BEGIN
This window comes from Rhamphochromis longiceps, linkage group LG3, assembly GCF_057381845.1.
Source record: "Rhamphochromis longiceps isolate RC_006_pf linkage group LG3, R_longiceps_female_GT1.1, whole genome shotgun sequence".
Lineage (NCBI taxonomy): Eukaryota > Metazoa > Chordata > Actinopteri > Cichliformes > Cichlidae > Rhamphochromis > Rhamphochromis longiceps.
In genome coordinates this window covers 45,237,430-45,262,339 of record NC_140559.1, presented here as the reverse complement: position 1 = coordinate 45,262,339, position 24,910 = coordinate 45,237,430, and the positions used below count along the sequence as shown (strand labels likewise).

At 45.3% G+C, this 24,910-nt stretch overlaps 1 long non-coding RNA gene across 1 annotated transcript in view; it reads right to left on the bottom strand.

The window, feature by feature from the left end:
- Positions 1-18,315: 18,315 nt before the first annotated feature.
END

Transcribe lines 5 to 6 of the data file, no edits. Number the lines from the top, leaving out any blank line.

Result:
At 45.3% G+C, this 24,910-nt stretch overlaps 1 long non-coding RNA gene across 1 annotated transcript in view; it reads right to left on the bottom strand.

The window, feature by feature from the left end: